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Estate tax exemptions determined after fiscal cliff bill

Now that the new year is here, many estate planners are feeling relieved. Citizens are no longer living in a confusing time for planning, as the exemption amounts and rates for estate taxes have been solidified. This stability is giving many in Massachusetts the ability to make solid plans for tax minimization on their estates.

The fiscal cliff bill, as passed on New Year's Day, allowed the exemption amount from last year to carry over and become the standard. With inflation, last year's $5.12 million rate has become $5.25 million per person. Individuals are allowed to use this as their lifetime gift tax exclusion or as their estate tax exclusion, meaning they can give wealth away throughout their life or after they pass away and it can be tax-free.

The interesting part of this is that, unlike years past, the exclusion is now transferrable between spouses upon the death of one. It has been like this since 2011, but only as a two-year trial run-its existence after 2012 was uncertain. Also known as portability, this became the norm when the fiscal cliff bill was passed. But this transfer is not automatic.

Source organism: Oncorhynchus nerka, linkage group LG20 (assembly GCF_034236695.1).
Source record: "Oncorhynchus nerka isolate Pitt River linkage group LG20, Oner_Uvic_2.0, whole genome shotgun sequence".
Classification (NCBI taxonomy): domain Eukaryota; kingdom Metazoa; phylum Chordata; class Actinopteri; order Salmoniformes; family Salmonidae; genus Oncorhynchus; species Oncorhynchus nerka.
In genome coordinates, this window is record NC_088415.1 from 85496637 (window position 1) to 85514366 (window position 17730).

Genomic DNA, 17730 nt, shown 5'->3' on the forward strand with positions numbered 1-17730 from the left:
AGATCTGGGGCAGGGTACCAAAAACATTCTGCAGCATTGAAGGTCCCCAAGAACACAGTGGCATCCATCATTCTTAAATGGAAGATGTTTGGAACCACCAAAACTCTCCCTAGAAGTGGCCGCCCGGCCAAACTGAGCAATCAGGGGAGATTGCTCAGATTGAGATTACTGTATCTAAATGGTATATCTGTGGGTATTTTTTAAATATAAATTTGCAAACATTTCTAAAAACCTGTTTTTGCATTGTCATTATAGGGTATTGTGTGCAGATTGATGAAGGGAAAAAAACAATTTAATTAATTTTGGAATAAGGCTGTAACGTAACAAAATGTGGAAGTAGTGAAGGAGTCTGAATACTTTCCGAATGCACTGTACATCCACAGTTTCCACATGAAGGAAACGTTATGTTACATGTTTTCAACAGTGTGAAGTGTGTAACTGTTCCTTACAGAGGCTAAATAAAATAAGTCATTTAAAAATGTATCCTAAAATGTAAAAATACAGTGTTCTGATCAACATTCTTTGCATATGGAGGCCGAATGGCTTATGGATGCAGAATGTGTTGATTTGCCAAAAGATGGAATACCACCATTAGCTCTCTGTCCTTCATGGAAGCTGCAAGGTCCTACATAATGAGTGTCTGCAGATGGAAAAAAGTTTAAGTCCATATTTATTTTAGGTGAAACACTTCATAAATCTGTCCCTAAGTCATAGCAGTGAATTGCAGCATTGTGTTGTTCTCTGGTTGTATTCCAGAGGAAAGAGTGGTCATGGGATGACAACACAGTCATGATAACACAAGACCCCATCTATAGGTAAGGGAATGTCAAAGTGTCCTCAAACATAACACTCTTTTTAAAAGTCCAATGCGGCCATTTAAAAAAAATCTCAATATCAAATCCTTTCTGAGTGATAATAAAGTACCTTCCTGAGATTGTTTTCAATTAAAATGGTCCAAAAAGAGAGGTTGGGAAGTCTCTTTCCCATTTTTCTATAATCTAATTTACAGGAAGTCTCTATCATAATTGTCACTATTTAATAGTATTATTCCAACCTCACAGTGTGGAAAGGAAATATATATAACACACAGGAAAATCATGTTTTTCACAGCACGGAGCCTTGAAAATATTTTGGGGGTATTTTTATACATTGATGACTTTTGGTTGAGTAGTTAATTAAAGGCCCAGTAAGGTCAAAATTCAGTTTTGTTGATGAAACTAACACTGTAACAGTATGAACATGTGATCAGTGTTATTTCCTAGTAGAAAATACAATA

Executors of an estate must file the estate tax return, as is necessary within the first nine months following the death of an individual. If needed, a six-month extension on this filing is available upon request. Once the filing is completed, the remaining exemption is transferred to the spouse of the deceased, who can then use it for her or his estate or lifetime giving. Married individuals should file an estate tax return so that their spouses can receive the exemption, no matter their wealth at the time of death.

Portability does not apply to people who are not citizens of the U.S. It also does not apply to any relationships that are not recognized as marriages at the federal level, considering the tax exemption is through the federal government.

Source: Forbes, "A Married Couple's Guide To Estate Planning," Deborah L. Jacobs, Jan. 9, 2013

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